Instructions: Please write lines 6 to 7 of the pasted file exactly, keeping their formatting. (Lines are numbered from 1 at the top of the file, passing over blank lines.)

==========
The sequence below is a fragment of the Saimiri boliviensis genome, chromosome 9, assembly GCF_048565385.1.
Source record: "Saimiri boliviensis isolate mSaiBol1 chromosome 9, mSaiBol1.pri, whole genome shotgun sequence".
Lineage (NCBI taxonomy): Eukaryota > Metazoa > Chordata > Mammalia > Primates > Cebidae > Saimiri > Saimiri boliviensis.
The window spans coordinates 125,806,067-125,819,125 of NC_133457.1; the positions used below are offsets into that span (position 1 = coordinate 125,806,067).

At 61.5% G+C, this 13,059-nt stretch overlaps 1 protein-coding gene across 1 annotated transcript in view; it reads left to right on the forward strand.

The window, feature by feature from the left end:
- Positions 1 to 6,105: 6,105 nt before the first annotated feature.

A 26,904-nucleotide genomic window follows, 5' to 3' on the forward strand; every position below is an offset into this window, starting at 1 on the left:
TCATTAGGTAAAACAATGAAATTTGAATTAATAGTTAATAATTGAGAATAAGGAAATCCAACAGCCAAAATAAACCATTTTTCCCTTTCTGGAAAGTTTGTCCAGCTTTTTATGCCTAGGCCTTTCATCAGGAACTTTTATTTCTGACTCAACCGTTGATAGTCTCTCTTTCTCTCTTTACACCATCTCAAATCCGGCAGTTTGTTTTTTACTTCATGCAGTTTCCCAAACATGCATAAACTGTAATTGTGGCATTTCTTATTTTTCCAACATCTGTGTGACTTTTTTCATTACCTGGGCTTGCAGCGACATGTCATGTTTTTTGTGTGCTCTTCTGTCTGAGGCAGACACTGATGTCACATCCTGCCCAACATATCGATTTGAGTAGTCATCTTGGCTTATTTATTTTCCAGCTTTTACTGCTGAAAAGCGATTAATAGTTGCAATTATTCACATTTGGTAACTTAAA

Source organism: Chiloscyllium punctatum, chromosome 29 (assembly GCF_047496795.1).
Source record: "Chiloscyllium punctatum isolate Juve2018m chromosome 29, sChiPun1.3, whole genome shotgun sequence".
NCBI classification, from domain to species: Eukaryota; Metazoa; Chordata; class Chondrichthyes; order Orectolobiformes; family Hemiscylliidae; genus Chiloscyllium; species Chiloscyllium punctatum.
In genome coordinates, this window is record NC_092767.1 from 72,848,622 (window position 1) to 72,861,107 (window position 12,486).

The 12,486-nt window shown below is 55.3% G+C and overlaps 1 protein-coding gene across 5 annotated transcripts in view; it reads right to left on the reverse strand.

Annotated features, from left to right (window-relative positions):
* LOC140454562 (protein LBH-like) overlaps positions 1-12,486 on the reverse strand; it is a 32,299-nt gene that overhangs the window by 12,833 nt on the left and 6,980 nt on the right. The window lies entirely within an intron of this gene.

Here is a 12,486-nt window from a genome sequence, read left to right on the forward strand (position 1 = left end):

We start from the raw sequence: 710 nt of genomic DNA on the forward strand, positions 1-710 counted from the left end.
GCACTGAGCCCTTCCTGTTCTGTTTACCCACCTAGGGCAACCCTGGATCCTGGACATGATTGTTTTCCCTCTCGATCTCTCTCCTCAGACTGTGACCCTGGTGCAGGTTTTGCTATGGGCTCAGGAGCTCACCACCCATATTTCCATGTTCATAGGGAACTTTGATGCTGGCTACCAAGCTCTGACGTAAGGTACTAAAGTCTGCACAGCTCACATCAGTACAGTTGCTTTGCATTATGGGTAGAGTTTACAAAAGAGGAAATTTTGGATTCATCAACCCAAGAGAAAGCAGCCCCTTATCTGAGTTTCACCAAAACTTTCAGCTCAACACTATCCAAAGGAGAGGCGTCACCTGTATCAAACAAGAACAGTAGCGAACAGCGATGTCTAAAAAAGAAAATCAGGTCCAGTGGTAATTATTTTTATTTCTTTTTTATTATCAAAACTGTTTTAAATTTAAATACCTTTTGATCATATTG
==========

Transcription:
The window, feature by feature from the left end:
- Positions 1 to 6,105: 6,105 nt before the first annotated feature.